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Publication numberUS6410409 B1
Publication typeGrant
Application numberUS 08/741,799
Publication dateJun 25, 2002
Filing dateOct 31, 1996
Priority dateOct 31, 1996
Fee statusPaid
Publication number08741799, 741799, US 6410409 B1, US 6410409B1, US-B1-6410409, US6410409 B1, US6410409B1
InventorsMark I. Gardner, Robert Dawson, H. Jim Fulford, Jr., Frederick N. Hause, Mark W. Michael, Bradley T. Moore, Derick J. Wristers
Original AssigneeAdvanced Micro Devices, Inc.
Export CitationBiBTeX, EndNote, RefMan
External Links: USPTO, USPTO Assignment, Espacenet
Implanted barrier layer for retarding upward diffusion of substrate dopant
US 6410409 B1
Abstract
Boron forming a deep P+ layer within a semiconductor substrate upwardly diffuses during subsequent heat treatment operations such as annealing. A method for retarding this upward diffusion of boron includes implanting nitrogen to form a nitrogen barrier layer near the upper boundary of the P+ layer and well below transistor source/drain regions. One embodiment includes a lightly doped epitaxial layer formed upon an underlying P+ substrate. In another embodiment, a deep boron implant forms a P+ layer within a P− substrate, and affords many of the advantages of an epitaxial layer without actually requiring such an epitaxial layer. The nitrogen implant is performed at a preferred energy of 1-3 MeV to form the implanted nitrogen barrier layer at a depth in the range of 1-5 microns. Oxygen may also be implanted to form a diffusion barrier layer to retard the upward diffusion of arsenic or phosphorus forming a deep N+ layer.
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Claims(37)
What is claimed is:
1. In a semiconductor process, a method of retarding upward diffusion of a dopant within a semiconductor body, said method comprising the steps of:
providing a semiconductor body having a top surface and a heavily-doped layer beneath and separated from the top surface, said heavily-doped layer including a first dopant;
forming a transistor gate electrode over the semiconductor body;
forming a transistor source/drain region within the semiconductor body; and
implanting a material through a top portion of the semiconductor body to form a barrier layer of said material beneath and separated from the top surface and at a greater depth than the source/drain region, for retarding the upward diffusion of said first dopant.
2. A method as in claim 1 wherein the providing step further comprises:
providing the semiconductor body with a lightly-doped epitaxial layer between the top surface and the heavily-doped layer.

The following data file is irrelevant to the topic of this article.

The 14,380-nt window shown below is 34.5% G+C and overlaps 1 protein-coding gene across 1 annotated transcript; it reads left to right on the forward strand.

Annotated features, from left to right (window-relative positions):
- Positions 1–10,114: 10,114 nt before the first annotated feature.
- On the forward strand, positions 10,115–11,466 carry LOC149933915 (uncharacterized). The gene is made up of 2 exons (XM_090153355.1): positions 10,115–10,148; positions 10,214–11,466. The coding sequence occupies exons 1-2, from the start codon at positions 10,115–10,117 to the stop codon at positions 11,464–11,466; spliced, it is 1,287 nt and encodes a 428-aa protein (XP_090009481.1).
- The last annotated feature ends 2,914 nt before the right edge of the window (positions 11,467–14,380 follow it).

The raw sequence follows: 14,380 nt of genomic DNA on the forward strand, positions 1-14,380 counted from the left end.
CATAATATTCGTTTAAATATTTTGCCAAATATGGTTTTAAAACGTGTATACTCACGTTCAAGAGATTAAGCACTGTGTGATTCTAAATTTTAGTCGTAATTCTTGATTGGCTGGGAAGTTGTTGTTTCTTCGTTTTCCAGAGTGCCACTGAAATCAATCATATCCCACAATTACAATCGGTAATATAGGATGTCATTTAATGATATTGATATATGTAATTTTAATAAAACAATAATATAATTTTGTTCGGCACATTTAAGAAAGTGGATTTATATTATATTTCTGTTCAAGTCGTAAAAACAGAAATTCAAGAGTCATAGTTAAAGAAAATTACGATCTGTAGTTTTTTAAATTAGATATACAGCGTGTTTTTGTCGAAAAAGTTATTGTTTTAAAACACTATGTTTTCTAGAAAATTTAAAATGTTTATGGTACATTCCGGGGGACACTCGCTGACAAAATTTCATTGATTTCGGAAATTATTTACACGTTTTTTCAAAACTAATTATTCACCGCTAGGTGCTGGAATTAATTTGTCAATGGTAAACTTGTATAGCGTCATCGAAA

3. A method as in claim 1 wherein the heavily-doped layer comprises:
an implanted layer of the first dopant.
4. A method as in claim 1 wherein the barrier layer implanting step is performed before the gate electrode forming step.
5. A method as in claim 1 wherein the barrier layer implanting step is performed after the gate electrode forming step.
6. A method as in claim 1 wherein the barrier layer implanting step is performed before the source/drain region forming step.
7. A method as in claim 1 wherein the barrier layer implanting step is performed after the source/drain region forming step.
8. A method as in claim 1 wherein the heavily-doped layer comprises an N+ layer.
9. A method as in claim 1 wherein the heavily-doped layer comprises an P+ layer.
10. A method as in claim 1 wherein:
the barrier layer resides substantially within the heavily-doped layer.
11. A method as in claim 1 wherein:
the barrier layer resides partially within the heavily-doped layer and partially between the heavily-doped layer and the top surface.
12. A method as in claim 1 wherein:
the barrier layer resides substantially between the heavily-doped layer and the top surface.
13. A method as in claim 1 wherein:
the barrier layer implanting step is performed non-selectively into the semiconductor body, so that the barrier layer is continuous across the semiconductor body.
14. A method as in claim 1 wherein:
the barrier layer implanting step is performed selectively into certain regions of the semiconductor body, so that the barrier layer is discontinuous across the semiconductor body.
15. A method as in claim 1 wherein the material comprises nitrogen.
16. A method as in claim 1 wherein the material comprises oxygen.
17. In a semiconductor process, a method of retarding upward diffusion of a dopant within a semiconductor body, said method comprising the steps of:
providing a semiconductor body having a top surface and a heavily-doped P+ layer beneath and separated from the top surface, said heavily-doped P+ layer including boron and having an upper boundary;
forming a transistor gate electrode over the semiconductor body;
forming a transistor source/drain region within the semiconductor body; and
implanting nitrogen into the semiconductor body to form a nitrogen barrier layer beneath and separated from the top surface and at a greater depth than the source/drain region, said barrier layer in proximity with the upper boundary for retarding the upward diffusion of boron from the heavily-doped P+ layer.
18. A method as in claim 17 wherein:
the semiconductor body includes a lightly-doped epitaxial layer between the top surface and the heavily-doped P+ layer; and
the nitrogen implanting step is performed non-selectively as a blanket implant into the semiconductor body, so that the barrier layer formed is continuous across the semiconductor body.
19. A method as in claim 17 wherein: